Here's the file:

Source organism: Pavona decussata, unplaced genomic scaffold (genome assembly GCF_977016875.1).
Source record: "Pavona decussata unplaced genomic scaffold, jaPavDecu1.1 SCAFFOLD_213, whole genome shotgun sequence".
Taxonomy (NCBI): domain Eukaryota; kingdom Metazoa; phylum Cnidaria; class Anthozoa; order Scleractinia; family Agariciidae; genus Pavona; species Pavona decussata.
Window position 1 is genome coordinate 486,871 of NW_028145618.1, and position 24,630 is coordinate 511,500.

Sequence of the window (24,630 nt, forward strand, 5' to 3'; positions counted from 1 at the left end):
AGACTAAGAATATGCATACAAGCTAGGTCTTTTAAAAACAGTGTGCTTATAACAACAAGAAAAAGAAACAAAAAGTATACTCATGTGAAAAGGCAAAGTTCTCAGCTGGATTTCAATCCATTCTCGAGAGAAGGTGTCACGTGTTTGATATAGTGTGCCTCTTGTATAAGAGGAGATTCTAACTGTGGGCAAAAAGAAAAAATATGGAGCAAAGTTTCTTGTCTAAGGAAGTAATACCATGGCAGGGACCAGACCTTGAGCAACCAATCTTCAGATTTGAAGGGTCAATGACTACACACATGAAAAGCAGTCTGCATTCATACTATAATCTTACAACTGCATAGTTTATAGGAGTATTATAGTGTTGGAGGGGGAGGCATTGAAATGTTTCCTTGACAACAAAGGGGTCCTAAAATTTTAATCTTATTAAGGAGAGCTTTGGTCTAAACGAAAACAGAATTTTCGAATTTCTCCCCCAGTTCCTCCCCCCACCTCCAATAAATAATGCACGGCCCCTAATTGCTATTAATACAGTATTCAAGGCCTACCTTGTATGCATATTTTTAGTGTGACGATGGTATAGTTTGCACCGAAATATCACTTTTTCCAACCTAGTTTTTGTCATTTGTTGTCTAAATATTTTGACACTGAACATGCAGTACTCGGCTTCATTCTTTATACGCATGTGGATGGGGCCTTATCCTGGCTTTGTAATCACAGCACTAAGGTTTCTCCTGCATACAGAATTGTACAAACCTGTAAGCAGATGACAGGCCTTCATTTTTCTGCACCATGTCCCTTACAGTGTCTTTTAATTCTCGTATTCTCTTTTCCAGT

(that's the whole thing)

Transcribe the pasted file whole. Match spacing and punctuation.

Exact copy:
Source organism: Pavona decussata, unplaced genomic scaffold (genome assembly GCF_977016875.1).
Source record: "Pavona decussata unplaced genomic scaffold, jaPavDecu1.1 SCAFFOLD_213, whole genome shotgun sequence".
Taxonomy (NCBI): domain Eukaryota; kingdom Metazoa; phylum Cnidaria; class Anthozoa; order Scleractinia; family Agariciidae; genus Pavona; species Pavona decussata.
Window position 1 is genome coordinate 486,871 of NW_028145618.1, and position 24,630 is coordinate 511,500.

Sequence of the window (24,630 nt, forward strand, 5' to 3'; positions counted from 1 at the left end):
AGACTAAGAATATGCATACAAGCTAGGTCTTTTAAAAACAGTGTGCTTATAACAACAAGAAAAAGAAACAAAAAGTATACTCATGTGAAAAGGCAAAGTTCTCAGCTGGATTTCAATCCATTCTCGAGAGAAGGTGTCACGTGTTTGATATAGTGTGCCTCTTGTATAAGAGGAGATTCTAACTGTGGGCAAAAAGAAAAAATATGGAGCAAAGTTTCTTGTCTAAGGAAGTAATACCATGGCAGGGACCAGACCTTGAGCAACCAATCTTCAGATTTGAAGGGTCAATGACTACACACATGAAAAGCAGTCTGCATTCATACTATAATCTTACAACTGCATAGTTTATAGGAGTATTATAGTGTTGGAGGGGGAGGCATTGAAATGTTTCCTTGACAACAAAGGGGTCCTAAAATTTTAATCTTATTAAGGAGAGCTTTGGTCTAAACGAAAACAGAATTTTCGAATTTCTCCCCCAGTTCCTCCCCCCACCTCCAATAAATAATGCACGGCCCCTAATTGCTATTAATACAGTATTCAAGGCCTACCTTGTATGCATATTTTTAGTGTGACGATGGTATAGTTTGCACCGAAATATCACTTTTTCCAACCTAGTTTTTGTCATTTGTTGTCTAAATATTTTGACACTGAACATGCAGTACTCGGCTTCATTCTTTATACGCATGTGGATGGGGCCTTATCCTGGCTTTGTAATCACAGCACTAAGGTTTCTCCTGCATACAGAATTGTACAAACCTGTAAGCAGATGACAGGCCTTCATTTTTCTGCACCATGTCCCTTACAGTGTCTTTTAATTCTCGTATTCTCTTTTCCAGT